9. This time I made sure to get the correct immigration form and affidavit stating that I was a resident of Thailand and could get a driver’s license. After that I went and got more copies for when I went back to the Land Transport office on Friday.
  10. Chad watched a video and  received his auto license before lunchtime that day. Lucky guy!
  11. Friday morning, I dropped Z off a school again, this had to be the day. My international license was expiring over the weekend and I DID NOT want to go through all the written and practical tests to get my license. I could have, but really didn’t want to. I had everything ready.
  12. I arrived and saw that the office was much busier today (Try your best not to go on Friday! Crazy busy!), the line was out into the parking lot. I waited for a while, until I was almost to the information desk and then decided to just go to the window that we had on Wednesday. The same lady looked up at me and asked me for my queue number… Uh Oh! My impatience had really screwed me. I had to go back to the end of the line for the information desk and wait for a queue slip. Dammit! As I was standing there kicking myself for being so impatient, I watched as the clock clicked closer and closer to 930 am.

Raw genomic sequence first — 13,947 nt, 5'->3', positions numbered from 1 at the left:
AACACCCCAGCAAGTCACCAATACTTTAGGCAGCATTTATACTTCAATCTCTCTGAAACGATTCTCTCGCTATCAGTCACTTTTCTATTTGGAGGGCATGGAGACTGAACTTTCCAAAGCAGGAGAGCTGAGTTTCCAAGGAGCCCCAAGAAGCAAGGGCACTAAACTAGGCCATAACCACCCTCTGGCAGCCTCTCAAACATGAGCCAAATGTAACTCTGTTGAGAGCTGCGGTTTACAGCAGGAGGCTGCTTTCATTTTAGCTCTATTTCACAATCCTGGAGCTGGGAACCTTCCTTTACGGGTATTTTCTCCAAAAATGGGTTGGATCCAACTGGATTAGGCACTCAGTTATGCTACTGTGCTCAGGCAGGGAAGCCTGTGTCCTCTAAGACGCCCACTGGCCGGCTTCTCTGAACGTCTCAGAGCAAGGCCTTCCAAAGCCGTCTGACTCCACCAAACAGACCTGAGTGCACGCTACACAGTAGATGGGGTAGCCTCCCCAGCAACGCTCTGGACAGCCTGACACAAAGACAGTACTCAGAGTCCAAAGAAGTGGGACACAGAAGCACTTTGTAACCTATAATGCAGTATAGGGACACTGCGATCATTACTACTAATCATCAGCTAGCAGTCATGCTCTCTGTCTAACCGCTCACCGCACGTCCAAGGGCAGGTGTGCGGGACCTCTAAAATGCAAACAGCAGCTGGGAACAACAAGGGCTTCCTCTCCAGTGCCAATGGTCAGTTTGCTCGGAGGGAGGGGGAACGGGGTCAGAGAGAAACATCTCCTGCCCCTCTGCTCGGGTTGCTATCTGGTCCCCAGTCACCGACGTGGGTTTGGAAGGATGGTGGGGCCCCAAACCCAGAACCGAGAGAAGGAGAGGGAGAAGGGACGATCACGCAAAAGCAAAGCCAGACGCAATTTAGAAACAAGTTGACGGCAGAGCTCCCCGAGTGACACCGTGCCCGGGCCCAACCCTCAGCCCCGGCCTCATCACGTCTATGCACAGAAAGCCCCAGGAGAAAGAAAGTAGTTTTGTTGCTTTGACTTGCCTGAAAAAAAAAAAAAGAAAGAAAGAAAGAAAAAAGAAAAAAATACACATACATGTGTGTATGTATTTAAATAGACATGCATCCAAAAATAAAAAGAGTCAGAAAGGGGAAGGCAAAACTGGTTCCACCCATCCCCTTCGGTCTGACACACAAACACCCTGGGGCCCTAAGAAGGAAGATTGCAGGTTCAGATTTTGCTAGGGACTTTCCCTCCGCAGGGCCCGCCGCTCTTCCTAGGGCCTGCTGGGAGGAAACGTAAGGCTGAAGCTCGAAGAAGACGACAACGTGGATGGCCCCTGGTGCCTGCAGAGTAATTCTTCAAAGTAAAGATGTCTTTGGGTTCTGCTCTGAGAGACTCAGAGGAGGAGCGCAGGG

13. Just as the clock clicked 9:30 am, the information desk helper went through my paperwork, and sent me into the “testing” room. Whew, I was so thankful that I had made it even with my attempted line-cutting blunder.
  14. Apparently there is usually a color blindness, depth perception, and reaction test, but because it was so crowded and busy ( I assume) the lady giving the tests just made everyone take the color blindness test. I sat and told her when I saw the lights as yellow, green, or red and was rushed upstairs to classroom 1 for the english driving instruction video. The video starts at 10 am and is an hour-long. It is Thai with English subtitles and is often hilarious in its mediocre translation. Most of the video was painfully boring, although I did learn that you may ONLY LEGALLY operate a car on the Thai roadways if it has an engine. Interesting fact, I know!!

    Watching the video and trying not to fall asleep.
    Watching the video and trying not to fall asleep.